Chinese Foreign Ministry spokesperson Wang Wenbin denied the existence of a Taiwanese president on Thursday, reiterating Beijing’s position that Taiwan is an “inalienable” part of China.
Wang made the claim to “correct” a foreign reporter at a regular press briefing in Beijing. The reporter, who is affiliated with Reuters, had asked about an upcoming meeting between Taiwanese President Tsai Ing-wen and U.S. House Speaker Kevin McCarthy (R, CA-20).
“Taiwanese officials have said that a potential meeting between Taiwanese president Tsai Ing-wen and House Speaker Kevin McCarthy is still being arranged. What’s China’s response?” the reporter asked.
In response, Wang stated, “I need to correct you first. Taiwan is an inalienable part of China and there is no such thing as ‘Taiwanese president.’”
This is not the first time a Chinese official has downplayed Taiwanese leadership.
Last year, Zhao Lijian, another spokesperson with the Foreign Affairs Ministry, denied the existence of a Taiwanese vice president while addressing a reporter’s inquiry about a discussion between U.S. Vice President Kamala Harris and her “Taiwanese counterpart” in Honduras.
“There is no Taiwanese ‘vice president’ since Taiwan is a province of China,” Zhao said at a press briefing. “China always opposes all forms of official exchanges between the U.S. and Taiwan.”
Beijing swears by its One China principle, which states that there is only one China, that it is governed by the Chinese Communist Party and that Taiwan is part of it.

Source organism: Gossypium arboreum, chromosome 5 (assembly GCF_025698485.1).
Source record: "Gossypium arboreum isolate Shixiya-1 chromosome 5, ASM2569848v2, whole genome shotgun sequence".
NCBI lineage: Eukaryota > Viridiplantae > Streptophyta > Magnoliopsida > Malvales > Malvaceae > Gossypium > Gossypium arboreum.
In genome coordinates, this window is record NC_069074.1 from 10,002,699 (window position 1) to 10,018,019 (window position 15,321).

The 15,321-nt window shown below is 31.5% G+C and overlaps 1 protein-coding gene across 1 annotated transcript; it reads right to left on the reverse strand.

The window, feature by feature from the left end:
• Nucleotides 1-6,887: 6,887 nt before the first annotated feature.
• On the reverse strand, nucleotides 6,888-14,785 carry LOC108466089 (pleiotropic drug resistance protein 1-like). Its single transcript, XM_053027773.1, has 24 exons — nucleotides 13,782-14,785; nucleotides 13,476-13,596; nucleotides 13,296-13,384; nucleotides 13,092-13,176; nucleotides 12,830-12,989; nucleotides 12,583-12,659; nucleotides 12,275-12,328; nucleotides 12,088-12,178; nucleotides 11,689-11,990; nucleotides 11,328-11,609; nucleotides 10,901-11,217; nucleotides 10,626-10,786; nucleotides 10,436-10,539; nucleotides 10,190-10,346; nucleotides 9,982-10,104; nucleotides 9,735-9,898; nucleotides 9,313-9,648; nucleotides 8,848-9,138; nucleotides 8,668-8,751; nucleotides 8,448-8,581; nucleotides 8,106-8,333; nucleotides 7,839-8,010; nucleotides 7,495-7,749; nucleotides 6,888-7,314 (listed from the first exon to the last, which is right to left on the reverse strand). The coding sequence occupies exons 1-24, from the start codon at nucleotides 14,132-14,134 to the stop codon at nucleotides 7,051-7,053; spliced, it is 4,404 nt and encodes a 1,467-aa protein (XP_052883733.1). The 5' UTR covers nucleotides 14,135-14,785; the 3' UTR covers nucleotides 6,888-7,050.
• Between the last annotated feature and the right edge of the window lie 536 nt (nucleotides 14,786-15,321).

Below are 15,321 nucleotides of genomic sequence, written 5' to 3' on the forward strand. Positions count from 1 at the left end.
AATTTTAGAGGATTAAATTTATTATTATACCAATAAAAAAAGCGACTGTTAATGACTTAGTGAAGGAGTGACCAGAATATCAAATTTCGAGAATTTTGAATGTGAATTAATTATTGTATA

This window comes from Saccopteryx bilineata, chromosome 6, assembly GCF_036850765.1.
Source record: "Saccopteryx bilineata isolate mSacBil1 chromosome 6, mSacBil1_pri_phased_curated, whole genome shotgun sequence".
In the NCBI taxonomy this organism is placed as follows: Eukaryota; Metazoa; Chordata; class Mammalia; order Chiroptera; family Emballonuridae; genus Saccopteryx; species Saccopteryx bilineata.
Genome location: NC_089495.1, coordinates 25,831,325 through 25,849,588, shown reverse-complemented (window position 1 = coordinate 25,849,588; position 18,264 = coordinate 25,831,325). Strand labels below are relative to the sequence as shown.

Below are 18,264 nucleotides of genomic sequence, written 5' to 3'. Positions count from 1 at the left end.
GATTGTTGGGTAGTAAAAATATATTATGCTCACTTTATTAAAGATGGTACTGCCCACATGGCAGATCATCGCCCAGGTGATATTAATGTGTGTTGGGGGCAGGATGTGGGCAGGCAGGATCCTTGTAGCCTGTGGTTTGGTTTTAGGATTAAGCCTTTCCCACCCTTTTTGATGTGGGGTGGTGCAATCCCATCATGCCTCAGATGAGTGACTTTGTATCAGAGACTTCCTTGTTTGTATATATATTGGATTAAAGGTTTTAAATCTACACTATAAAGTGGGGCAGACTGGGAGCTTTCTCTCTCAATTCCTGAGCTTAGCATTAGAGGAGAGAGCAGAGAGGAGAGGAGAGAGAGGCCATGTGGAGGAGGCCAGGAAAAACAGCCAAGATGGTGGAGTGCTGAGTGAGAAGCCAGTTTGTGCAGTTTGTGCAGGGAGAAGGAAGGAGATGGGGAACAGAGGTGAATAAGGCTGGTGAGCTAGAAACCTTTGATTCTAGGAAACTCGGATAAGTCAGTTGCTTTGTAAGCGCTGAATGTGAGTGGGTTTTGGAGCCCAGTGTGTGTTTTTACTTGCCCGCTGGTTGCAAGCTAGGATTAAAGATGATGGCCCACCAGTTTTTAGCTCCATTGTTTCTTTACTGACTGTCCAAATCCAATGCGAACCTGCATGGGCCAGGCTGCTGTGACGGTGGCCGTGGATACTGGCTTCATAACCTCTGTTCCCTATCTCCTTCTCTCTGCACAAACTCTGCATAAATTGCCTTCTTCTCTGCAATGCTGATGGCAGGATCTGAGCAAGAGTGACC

After “correcting” the reporter on Thursday, Wang echoed Zhao’s statement, saying China opposes official interactions between the U.S. and Taiwan:
We would like to reiterate that we strongly oppose any form of official interaction between the US and Taiwan, strongly oppose any U.S. visit by the leader of the Taiwan authorities regardless of the rationale or pretext, and strongly oppose all forms of U.S. contact with the Taiwan authorities, which violates the One China principle. China has made strong démarches to the U.S. side on this matter.
Wang further described the “reported trip” as an attempt to “propagate” Taiwan’s independence. He urged the U.S. to abide by China’s principle and to avoid supporting alternative positions such as “two Chinas” or “one China, one Taiwan.”
For its part, Taiwan’s Office of the President confirmed Tuesday that Tsai is scheduled to visit the U.S. on March 30 as part of a multinational trip. She will then head to Guatemala and Belize, fly back to Los Angeles on April 5 and return to Taiwan.